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5 Tips for Traveling with Depression

traveling with depression
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Mental health has been creeping into the public discourse more and more in recent years, but we still have a long way to go. Despite a roaring pharmaceutical industry, mental illnesses are often misunderstood, improperly diagnosed and unfairly considered as something less than an actual disease.

Traveling with depression can be particularly difficult. You may find little in the way of support on the road, and new environments and routines could be disruptive. Alternatively, if you heed the following advice, travel can serve as its own form of treatment.

1. Pick the right time

If you are struggling more than usual, a trip might not be a good idea. Travel can be unpredictable, with its own set of ups and downs. Make sure things are relatively stable on your end before you plan your trip.

2. Take your medication

If you are prescribed to any medication in order to treat your depression, bring plenty with you. It’s always a good idea to have a backup supply while traveling, because you never know if you will be able to find the same medication abroad, and you never know whether you will prolong your trip (either intentionally or because of unforeseen circumstances).

3. Prepare a support network

Pick one or two people that you can reliably get a hold of while traveling. People that you enjoy talking to. People that will listen to you. Applications like Skype, Viber and Facetime make it easy to stay in touch with people at home. This support network can help keep you grounded if you hit a rough patch.

4. Don’t push yourself

Need to take a day out of your itinerary to rest and lay low? There is nothing wrong with that. In fact, plan to take a few days out of your trip to do just that. You are not competing for a “best tourist” award. You are trying to have an enjoyable trip. There won’t be any negative consequences for building in a few days in order to simply chill out. In fact, your overall trip will be better for it.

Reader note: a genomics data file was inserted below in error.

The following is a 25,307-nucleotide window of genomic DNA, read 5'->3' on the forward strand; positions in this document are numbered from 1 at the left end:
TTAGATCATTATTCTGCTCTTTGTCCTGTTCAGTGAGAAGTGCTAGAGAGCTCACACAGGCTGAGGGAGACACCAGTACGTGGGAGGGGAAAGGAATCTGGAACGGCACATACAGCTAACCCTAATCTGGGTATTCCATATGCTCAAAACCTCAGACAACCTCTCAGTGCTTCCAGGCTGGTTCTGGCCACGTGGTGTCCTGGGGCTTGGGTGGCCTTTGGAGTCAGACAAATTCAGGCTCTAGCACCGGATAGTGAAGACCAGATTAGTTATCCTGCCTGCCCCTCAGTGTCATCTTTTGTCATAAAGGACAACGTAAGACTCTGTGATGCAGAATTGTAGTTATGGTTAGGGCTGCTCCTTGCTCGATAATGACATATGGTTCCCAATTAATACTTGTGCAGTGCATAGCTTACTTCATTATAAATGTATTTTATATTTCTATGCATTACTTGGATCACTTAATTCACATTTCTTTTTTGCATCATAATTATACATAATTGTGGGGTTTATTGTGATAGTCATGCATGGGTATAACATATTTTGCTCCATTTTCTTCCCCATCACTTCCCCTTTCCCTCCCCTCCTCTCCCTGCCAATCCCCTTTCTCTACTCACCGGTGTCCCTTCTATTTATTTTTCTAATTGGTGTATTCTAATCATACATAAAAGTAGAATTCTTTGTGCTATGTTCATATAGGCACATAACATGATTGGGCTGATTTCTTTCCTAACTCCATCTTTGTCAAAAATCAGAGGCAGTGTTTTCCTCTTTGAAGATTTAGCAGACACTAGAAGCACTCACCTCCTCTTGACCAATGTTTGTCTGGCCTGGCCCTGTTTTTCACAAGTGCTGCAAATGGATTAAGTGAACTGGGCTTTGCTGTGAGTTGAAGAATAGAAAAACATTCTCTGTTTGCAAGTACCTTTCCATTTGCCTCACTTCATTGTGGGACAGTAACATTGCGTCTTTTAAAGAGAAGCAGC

5. Make an effort

It’s important to respect your limits, but you also need to make an effort. You didn’t travel in order to lay in bed in your hotel room. The first step out of bed may be difficult, but the second one will be easier. Take a morning stroll to clear your head. Take in the new environment. If you are feeling reserved, you don’t need to interact with anyone. Wander. Discover. Observe.

Keep in mind

Many travel insurance policies do not cover mental illnesses. This is a sad reality, and you may have to pay an expensive premium if you want such comprehensive coverage. Make sure to read the fine print of any policy that you are going to pay for, and talk to your doctor to see if they have any specific recommendations.

If you have or are currently traveling with depression, please share any thoughts/tips/advice that you may have in the comments below.

photo credit: flickr user Fir Z

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